Prep Football: Area teams not severely affected by new MSHSL district plan
Area football programs likely won’t experience a completely different landscape in 2015, based on how the state’s new districting plan has been configured.
The Minnesota State High School League announced its placement of 371 football teams into an 18-district alignment.
The plan, which breaks up the traditional conference alignments, was conceived to aid schools having problems scheduling games. For example, programs like Eden Prairie have been forced to play out-of-state teams — the Eagles will even play a non-conference game in Winnipeg this fall — because they were unable to fill out their eight-game schedules with local teams.
The MSHSL’s Board of Directors approved the plan on Monday, and the league claims 90 percent of schools’ requests for preferred opponents were granted.
The 19 Tribune-area teams have been lumped together mostly with teams in their current conferences, plus teams from neighboring leagues. Coaches and athletic directors will meet this summer to determine how to create sub-districts and schedules, either according to geography, enrollments or both.
In two major changes, MACCRAY and Buffalo Lake-Hector-Stewart will switch to 9-man ball and play in the 26-school 9-West District with teams such as Clinton-Graceville-Beardsley, Hancock, Renville County West, Stephen-Argyle and Verndale. They, too, will have schedules built with geography in mind.
Willmar will play in the 22-team North Central District, which is comprise primarily of teams in the Central Lakes and Mississippi 8 conferences. Teams relatively new to the Cardinals include Rogers, St. Michael-Albertville, Cambridge-Isanti, Buffalo and Monticello.
“We’ll be able to stay with our traditional rivalries with some cross-over games,” said Willmar head coach Jon Konold.
“I’m happy to stick with the CLC, and our section already is all of those (Mississippi 8) schools. So far, I’m happy with what’s going on.”
New London-Spicer is in much the same spot it was when it moved to the Wright County Conference several years ago.
The Wildcats, already one of the smaller schools in the WCC, will be joined in the 16-team East Central District by its district brethren and teams from the Granite Ridge Conference, such as Albany, Becker, Foley, Little Falls and St. Cloud Cathedral.
Head coach Dan Essler’s concern is that the Wildcats are able to carve out a competitive schedule against like-sized schools. For example, Hutchinson, the largest WCC program with an adjusted enrollment of 824 students in grades 9-12, is almost three times the size of NLS, which has 383 9-12 students. The next smallest schools in the East Central are Watertown-Mayer (419 students) and Glencoe-Silver Lake (460)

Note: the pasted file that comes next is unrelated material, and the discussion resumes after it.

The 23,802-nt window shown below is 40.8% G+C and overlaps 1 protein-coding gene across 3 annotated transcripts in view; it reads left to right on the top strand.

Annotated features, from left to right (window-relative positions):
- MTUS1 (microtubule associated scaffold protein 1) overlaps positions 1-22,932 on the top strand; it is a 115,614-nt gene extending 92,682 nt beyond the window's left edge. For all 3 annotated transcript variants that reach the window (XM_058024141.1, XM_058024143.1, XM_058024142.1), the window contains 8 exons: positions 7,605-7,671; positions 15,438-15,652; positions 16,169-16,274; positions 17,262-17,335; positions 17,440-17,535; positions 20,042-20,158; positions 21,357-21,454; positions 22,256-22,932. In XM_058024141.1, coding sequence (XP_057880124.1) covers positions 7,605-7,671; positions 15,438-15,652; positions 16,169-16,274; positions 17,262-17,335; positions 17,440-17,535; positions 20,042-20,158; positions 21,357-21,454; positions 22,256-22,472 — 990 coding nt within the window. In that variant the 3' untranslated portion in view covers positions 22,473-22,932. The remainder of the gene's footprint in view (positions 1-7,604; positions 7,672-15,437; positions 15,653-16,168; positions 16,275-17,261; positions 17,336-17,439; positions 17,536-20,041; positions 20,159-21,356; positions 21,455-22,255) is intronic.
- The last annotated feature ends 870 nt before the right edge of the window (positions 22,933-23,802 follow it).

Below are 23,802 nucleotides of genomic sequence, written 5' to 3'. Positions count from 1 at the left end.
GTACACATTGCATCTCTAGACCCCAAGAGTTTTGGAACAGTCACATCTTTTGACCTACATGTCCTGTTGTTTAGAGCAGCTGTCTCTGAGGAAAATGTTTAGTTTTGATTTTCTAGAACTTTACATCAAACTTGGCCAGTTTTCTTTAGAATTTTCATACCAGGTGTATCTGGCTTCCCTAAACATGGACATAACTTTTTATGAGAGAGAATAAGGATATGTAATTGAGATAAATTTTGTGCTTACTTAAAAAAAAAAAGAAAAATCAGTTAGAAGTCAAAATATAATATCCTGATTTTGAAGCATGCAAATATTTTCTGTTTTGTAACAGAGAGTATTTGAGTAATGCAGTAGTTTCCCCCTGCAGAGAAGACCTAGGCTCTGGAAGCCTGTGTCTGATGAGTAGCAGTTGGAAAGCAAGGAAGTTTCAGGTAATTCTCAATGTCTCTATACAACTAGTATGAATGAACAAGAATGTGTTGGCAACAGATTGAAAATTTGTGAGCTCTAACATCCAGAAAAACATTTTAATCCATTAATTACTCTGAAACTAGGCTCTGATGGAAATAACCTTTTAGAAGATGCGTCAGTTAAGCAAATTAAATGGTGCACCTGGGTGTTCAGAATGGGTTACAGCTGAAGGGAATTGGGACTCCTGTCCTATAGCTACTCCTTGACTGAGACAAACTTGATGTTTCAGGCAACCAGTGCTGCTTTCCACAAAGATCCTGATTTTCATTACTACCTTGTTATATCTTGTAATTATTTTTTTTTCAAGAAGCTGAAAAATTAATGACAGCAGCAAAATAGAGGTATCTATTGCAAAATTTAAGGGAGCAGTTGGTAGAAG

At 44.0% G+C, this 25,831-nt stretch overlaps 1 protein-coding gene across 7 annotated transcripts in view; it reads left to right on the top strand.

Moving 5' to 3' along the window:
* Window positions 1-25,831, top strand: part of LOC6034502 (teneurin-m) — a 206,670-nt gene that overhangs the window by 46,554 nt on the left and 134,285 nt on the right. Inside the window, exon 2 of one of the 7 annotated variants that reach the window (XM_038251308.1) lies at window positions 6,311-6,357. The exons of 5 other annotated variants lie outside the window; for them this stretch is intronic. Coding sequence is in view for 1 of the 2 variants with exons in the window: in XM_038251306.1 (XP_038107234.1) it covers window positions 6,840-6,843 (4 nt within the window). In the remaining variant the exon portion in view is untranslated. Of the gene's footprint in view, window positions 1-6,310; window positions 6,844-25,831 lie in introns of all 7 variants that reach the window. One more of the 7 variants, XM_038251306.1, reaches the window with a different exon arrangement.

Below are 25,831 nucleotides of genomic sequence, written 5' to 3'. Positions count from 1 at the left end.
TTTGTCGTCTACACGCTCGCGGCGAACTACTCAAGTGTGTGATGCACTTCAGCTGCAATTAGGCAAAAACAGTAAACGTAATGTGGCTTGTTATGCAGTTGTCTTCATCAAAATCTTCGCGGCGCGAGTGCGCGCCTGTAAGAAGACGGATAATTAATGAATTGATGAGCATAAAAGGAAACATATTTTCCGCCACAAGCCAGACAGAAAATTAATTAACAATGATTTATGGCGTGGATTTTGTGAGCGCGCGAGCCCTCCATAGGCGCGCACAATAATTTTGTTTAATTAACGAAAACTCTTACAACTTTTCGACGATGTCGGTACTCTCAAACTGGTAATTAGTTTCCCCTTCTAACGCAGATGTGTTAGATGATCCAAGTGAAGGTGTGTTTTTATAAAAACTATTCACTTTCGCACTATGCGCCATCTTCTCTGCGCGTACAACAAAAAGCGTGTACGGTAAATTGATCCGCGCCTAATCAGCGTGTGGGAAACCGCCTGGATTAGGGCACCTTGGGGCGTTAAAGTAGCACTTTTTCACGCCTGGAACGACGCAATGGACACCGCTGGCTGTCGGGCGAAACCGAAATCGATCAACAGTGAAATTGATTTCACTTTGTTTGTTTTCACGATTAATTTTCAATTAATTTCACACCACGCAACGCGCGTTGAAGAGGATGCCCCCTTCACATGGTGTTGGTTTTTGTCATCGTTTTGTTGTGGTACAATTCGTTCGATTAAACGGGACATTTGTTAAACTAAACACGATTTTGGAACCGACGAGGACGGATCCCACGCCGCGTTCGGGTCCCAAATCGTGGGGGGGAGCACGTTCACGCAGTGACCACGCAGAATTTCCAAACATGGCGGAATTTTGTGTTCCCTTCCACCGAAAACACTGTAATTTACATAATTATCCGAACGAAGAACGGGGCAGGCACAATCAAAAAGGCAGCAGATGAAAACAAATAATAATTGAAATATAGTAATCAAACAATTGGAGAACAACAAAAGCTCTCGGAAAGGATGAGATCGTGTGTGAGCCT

In other sports, the WCC is adding New Prague (1,155) and it’s possible Watertown-Mayer (419) and Rockford (421) could be in the fold in coming years, Essler said, which would allow the district to pair up larger schools against each other and put the smaller schools together.
“It’s going to be virtually the same except for Hutchinson (795), Becker (795) and Delano (724),” Essler said. “Our kids are just going to have to step up. It’s not like we’re facing something we haven’t seen before, but at the same time, I never thought we’d be seeing these schools, ever.”
Teams like Dawson-Boyd and Lac qui Parle Valley will play in the 18-school Southwest District, which mostly a conglomeration of the Camden and Southern Minnesota conferences.
Eight Tribune-area West Central Conference schools are in the 24-school Mid State District, along with Central Minnesota Conference schools, such as BBE. Kerkhoven-Murdock-Sunburg, which played in the Prairie Conference last year, will join the Mid State.
Willmar’s transition should go smoothly because the CLC has incorporated somewhat isolated schools of similar size, such as Moorhead and Bemidji, into its non-conference schedule, Konold said.
“Time will tell,” Konold said. “I’m sure there are a handful of schools out there that are not super-excited about districting, but for us it didn’t really change too much. We’ve gone a lot of work over the years to get ready for this and to accommodate the Bemidjis, the Moorheads and the Duluth schools. I think it helped us, in the eyes of the (state’s districting) committee, that our schools already have done some give-and-take and that helped keep us together somewhat.”
Essler, too, said he was pleased that the new regular-season plan won’t carry over into the postseason. Wildcats teams take some lumps during the regular season playing larger WCC programs, but that stiff competition forges stronger teams once back among like-sized schools in the playoffs.
“At least it doesn’t change what happens at the end of the year, with the section thing,” Essler said. “One thing doesn’t have anything to do with the other, so that’s kind of nice.”
Coaches in other sports sometimes wonder why football has six classes and has difficulties with equitable competition, Konold said.
He notes that Willmar, with an enrollment figure of 960, will play schools like Rocori (680) and also Elk River (1,536) and Brainerd (1,627)
“The big thing is, football is such a numbers game,” he said. “You can’t have teams playing teams with twice the enrollment. You’re not looking for five basketball players, you’re trying to find up to 22 guys. To try and make sure the enrollments work makes it more difficult, more challenging. You’re never going to find a perfect system.”